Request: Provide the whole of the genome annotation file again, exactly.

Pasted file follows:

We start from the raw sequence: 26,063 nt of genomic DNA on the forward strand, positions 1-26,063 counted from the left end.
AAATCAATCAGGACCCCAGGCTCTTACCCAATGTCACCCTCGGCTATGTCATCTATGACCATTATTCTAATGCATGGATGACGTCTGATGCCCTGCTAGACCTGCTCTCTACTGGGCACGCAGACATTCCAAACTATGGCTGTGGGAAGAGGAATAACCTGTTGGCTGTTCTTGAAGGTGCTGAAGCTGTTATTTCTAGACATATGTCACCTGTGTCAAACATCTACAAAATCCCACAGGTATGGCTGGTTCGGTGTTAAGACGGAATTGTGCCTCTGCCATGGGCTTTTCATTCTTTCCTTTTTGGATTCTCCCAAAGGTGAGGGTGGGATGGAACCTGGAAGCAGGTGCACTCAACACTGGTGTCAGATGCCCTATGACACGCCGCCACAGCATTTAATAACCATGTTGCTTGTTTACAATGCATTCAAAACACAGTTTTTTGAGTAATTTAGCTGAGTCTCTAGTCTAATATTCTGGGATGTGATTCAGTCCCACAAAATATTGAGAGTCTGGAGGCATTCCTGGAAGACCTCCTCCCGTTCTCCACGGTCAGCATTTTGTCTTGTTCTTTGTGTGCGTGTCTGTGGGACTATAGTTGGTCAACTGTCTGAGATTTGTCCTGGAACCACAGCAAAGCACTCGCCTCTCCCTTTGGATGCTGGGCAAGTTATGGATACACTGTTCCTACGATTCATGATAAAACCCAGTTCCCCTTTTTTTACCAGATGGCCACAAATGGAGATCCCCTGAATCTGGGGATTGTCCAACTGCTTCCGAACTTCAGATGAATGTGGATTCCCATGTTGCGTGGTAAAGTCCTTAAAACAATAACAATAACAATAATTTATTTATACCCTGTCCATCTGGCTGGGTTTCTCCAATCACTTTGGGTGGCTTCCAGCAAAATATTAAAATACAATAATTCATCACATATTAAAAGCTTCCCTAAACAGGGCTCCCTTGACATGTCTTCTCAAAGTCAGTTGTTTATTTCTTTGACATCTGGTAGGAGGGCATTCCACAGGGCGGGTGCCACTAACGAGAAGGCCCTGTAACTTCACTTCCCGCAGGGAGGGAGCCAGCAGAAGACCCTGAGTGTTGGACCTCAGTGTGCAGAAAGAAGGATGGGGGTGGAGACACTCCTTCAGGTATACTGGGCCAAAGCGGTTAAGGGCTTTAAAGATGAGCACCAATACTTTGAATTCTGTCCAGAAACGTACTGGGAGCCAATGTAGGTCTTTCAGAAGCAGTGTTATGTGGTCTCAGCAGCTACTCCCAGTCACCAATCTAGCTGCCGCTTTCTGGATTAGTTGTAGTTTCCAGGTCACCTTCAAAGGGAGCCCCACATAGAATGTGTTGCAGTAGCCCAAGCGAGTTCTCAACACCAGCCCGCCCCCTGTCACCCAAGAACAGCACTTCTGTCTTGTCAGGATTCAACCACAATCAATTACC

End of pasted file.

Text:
We start from the raw sequence: 26,063 nt of genomic DNA on the forward strand, positions 1-26,063 counted from the left end.
AAATCAATCAGGACCCCAGGCTCTTACCCAATGTCACCCTCGGCTATGTCATCTATGACCATTATTCTAATGCATGGATGACGTCTGATGCCCTGCTAGACCTGCTCTCTACTGGGCACGCAGACATTCCAAACTATGGCTGTGGGAAGAGGAATAACCTGTTGGCTGTTCTTGAAGGTGCTGAAGCTGTTATTTCTAGACATATGTCACCTGTGTCAAACATCTACAAAATCCCACAGGTATGGCTGGTTCGGTGTTAAGACGGAATTGTGCCTCTGCCATGGGCTTTTCATTCTTTCCTTTTTGGATTCTCCCAAAGGTGAGGGTGGGATGGAACCTGGAAGCAGGTGCACTCAACACTGGTGTCAGATGCCCTATGACACGCCGCCACAGCATTTAATAACCATGTTGCTTGTTTACAATGCATTCAAAACACAGTTTTTTGAGTAATTTAGCTGAGTCTCTAGTCTAATATTCTGGGATGTGATTCAGTCCCACAAAATATTGAGAGTCTGGAGGCATTCCTGGAAGACCTCCTCCCGTTCTCCACGGTCAGCATTTTGTCTTGTTCTTTGTGTGCGTGTCTGTGGGACTATAGTTGGTCAACTGTCTGAGATTTGTCCTGGAACCACAGCAAAGCACTCGCCTCTCCCTTTGGATGCTGGGCAAGTTATGGATACACTGTTCCTACGATTCATGATAAAACCCAGTTCCCCTTTTTTTACCAGATGGCCACAAATGGAGATCCCCTGAATCTGGGGATTGTCCAACTGCTTCCGAACTTCAGATGAATGTGGATTCCCATGTTGCGTGGTAAAGTCCTTAAAACAATAACAATAACAATAATTTATTTATACCCTGTCCATCTGGCTGGGTTTCTCCAATCACTTTGGGTGGCTTCCAGCAAAATATTAAAATACAATAATTCATCACATATTAAAAGCTTCCCTAAACAGGGCTCCCTTGACATGTCTTCTCAAAGTCAGTTGTTTATTTCTTTGACATCTGGTAGGAGGGCATTCCACAGGGCGGGTGCCACTAACGAGAAGGCCCTGTAACTTCACTTCCCGCAGGGAGGGAGCCAGCAGAAGACCCTGAGTGTTGGACCTCAGTGTGCAGAAAGAAGGATGGGGGTGGAGACACTCCTTCAGGTATACTGGGCCAAAGCGGTTAAGGGCTTTAAAGATGAGCACCAATACTTTGAATTCTGTCCAGAAACGTACTGGGAGCCAATGTAGGTCTTTCAGAAGCAGTGTTATGTGGTCTCAGCAGCTACTCCCAGTCACCAATCTAGCTGCCGCTTTCTGGATTAGTTGTAGTTTCCAGGTCACCTTCAAAGGGAGCCCCACATAGAATGTGTTGCAGTAGCCCAAGCGAGTTCTCAACACCAGCCCGCCCCCTGTCACCCAAGAACAGCACTTCTGTCTTGTCAGGATTCAACCACAATCAATTACC